Barriers to Implementation of Best Practices

Posted by David Mosley on May 25, 2021 4:10:02 PM
David Mosley

Have you ever dreamed of a solution to your Institutional Effectiveness (IE) challenges, but then realized that there are institutional barriers to your success?  We have all been to conferences where we sit in the audience listening to an institution present an amazing “Best Practice” in IE, only to realize that it would never work at our institution due to organizational inertia. Organizational inertia is the tendency of an institution to continue on its current trajectory due to resource or routine rigidity.

This idea came into focus this week when conducting a discovery call with a college that had just finished its decennial reaffirmation with only one recommendation for improvement: Faculty Credentials!  The frustration was clearly coming through in the voice of the potential client, from the hundreds of hours spent preparing their compliance certification submission, faculty roster, and faculty credential file folders manually, only to be found non-compliant due to a few expired licensure / certification documents that existed but were not included in their submission!  The potential client spoke with hope in her voice that the SPOL Faculty Credential module could provide the solution to expired credentials, while expressing concern about her institutional barriers to change stemming from longstanding manual processes.

This institution is clearly not alone, using the latest research that shows the “Top 10 Most Frequently Cited Principles in Decennial Reaffirmation” from the Southern Association of Colleges and Schools Commission on Colleges (SACSCOC) – institutions are cited as non-compliant for Faculty Credentials throughout the reaffirmation process by:

  • Off-Site Committees – #1 reason institutions (92%) are cited,
  • On-Site Committees - #4 reason institutions (22%) are cited,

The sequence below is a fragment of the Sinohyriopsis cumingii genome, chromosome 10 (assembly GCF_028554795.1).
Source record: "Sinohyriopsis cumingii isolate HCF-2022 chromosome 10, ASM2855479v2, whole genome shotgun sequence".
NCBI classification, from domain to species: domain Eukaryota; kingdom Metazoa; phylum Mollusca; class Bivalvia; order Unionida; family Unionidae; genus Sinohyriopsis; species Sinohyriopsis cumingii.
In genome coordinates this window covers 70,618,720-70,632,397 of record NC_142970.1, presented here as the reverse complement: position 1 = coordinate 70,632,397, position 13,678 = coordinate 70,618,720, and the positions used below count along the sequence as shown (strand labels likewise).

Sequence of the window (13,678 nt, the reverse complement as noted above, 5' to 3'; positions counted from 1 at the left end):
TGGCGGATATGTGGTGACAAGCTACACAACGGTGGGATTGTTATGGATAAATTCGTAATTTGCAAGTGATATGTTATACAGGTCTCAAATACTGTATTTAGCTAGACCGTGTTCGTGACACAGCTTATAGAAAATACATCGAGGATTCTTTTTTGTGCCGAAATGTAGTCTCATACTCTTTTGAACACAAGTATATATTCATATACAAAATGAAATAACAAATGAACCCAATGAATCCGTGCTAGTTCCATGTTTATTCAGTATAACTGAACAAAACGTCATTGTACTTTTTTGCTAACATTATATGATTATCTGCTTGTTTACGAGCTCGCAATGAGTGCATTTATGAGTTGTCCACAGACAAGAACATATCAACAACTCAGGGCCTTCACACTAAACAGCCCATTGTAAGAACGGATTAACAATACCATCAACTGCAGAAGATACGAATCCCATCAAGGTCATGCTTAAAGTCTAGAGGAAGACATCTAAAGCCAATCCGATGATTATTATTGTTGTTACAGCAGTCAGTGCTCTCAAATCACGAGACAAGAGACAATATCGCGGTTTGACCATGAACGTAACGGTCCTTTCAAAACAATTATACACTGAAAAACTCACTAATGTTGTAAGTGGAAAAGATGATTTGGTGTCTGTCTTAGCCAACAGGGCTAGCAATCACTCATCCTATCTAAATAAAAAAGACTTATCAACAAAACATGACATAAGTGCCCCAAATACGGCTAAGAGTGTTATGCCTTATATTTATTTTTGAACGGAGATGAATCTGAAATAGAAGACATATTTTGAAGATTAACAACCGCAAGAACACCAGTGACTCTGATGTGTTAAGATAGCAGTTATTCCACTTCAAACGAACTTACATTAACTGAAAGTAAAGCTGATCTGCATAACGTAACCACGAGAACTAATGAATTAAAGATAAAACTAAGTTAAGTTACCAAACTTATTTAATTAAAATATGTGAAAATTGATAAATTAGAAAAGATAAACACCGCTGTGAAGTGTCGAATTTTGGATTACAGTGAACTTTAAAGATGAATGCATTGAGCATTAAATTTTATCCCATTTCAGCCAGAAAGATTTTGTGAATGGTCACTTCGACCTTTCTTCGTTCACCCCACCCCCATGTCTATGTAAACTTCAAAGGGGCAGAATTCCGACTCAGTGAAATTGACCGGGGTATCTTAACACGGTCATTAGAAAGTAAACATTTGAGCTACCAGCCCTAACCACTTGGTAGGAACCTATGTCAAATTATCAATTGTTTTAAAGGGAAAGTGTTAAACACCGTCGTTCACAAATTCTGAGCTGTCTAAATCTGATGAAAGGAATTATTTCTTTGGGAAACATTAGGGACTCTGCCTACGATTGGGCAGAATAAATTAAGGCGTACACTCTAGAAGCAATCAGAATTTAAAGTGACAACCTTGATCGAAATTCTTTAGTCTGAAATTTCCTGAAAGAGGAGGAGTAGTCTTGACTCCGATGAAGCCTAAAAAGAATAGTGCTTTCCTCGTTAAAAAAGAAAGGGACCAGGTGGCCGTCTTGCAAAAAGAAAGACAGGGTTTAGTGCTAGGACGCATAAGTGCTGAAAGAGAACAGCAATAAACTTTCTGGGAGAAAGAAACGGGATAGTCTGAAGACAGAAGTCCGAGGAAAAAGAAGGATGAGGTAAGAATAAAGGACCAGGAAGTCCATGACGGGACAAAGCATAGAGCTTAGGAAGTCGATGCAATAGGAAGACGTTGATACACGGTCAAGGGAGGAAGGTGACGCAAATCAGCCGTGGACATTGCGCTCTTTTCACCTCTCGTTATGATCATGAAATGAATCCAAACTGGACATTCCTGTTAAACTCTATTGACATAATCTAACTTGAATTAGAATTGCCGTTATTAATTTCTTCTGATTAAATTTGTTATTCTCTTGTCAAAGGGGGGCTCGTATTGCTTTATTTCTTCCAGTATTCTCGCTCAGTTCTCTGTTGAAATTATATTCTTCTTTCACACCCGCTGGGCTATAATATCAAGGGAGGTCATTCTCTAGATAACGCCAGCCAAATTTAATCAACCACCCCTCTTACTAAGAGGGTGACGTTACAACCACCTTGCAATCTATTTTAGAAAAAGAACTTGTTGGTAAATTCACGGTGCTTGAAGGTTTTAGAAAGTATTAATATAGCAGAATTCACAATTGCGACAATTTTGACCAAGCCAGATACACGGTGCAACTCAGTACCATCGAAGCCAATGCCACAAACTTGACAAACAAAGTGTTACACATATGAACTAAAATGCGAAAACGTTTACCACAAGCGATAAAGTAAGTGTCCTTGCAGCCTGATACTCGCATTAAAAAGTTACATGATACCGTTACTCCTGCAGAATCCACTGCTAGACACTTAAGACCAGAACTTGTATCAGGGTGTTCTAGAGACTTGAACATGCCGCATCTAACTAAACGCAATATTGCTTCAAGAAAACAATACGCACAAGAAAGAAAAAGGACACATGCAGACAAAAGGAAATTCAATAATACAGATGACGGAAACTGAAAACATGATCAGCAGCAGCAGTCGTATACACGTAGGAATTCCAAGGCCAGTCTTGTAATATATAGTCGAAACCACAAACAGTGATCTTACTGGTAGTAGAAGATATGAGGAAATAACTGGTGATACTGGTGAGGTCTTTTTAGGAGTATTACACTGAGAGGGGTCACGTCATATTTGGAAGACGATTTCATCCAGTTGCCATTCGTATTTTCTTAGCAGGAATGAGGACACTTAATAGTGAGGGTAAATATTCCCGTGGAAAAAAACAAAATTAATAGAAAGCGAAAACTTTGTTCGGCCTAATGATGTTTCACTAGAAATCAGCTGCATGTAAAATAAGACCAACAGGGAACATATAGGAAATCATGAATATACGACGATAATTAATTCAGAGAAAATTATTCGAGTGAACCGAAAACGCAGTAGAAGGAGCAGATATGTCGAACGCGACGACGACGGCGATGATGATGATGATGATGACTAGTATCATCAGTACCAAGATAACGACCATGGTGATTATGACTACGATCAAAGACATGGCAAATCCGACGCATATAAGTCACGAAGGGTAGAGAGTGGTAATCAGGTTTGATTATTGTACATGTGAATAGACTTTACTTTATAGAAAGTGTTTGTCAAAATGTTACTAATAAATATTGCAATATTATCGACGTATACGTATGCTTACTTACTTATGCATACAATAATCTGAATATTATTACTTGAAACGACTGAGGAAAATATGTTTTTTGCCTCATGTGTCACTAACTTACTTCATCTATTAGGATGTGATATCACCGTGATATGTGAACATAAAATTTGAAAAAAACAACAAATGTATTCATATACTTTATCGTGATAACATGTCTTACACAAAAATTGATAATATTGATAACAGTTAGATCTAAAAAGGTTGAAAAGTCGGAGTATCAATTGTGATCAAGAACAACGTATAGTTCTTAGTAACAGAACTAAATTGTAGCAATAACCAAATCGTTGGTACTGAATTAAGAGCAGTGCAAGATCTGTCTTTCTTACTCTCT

• Committees on Compliance and Reports (C&R) - #3 reason institutions (6%) are cited.

These descriptive statistics on findings of non-compliance at the three stages of reaffirmation reviews present a compelling case for institutional change.  Meaningful change to longstanding institutional processes, both manual and electronic, can be facilitated by introducing new technology.  However, the institution must recognize the opportunity that the new technology presents to overcome its own organizational inertia or else risk implementing the new technology in a way that reinforces the “business as usual” mentality.  Institutions need to assess their longstanding practices and seek opportunities to implement change to fully utilize the new technology and create a best practice!

Diamond by SPOL’s Faculty Credentials Module provides a multifaceted solution that allows for a flexible process that mirrors your institution’s best practices and/or helps create a best practice at your institution by providing the necessary framework for change. Diamond’s framework facilitates your HR department’s creation of the initial credential records, which faculty can update with new credentials using your departmental/divisional oversight and workflow approval processes. This information then forms the basis of your institution’s credential mapping for open course sections, overall credential management, and accreditation compliance best practices.

I welcome the opportunity to discuss this concept further or to discover how Diamond by SPOL can provide solutions to your institutional challenges with Planning, Assessment, Budgeting, Faculty, and Accreditation practices. 


Topics: Accreditation, Institutional Effectiveness, Budgeting, Strategic Planning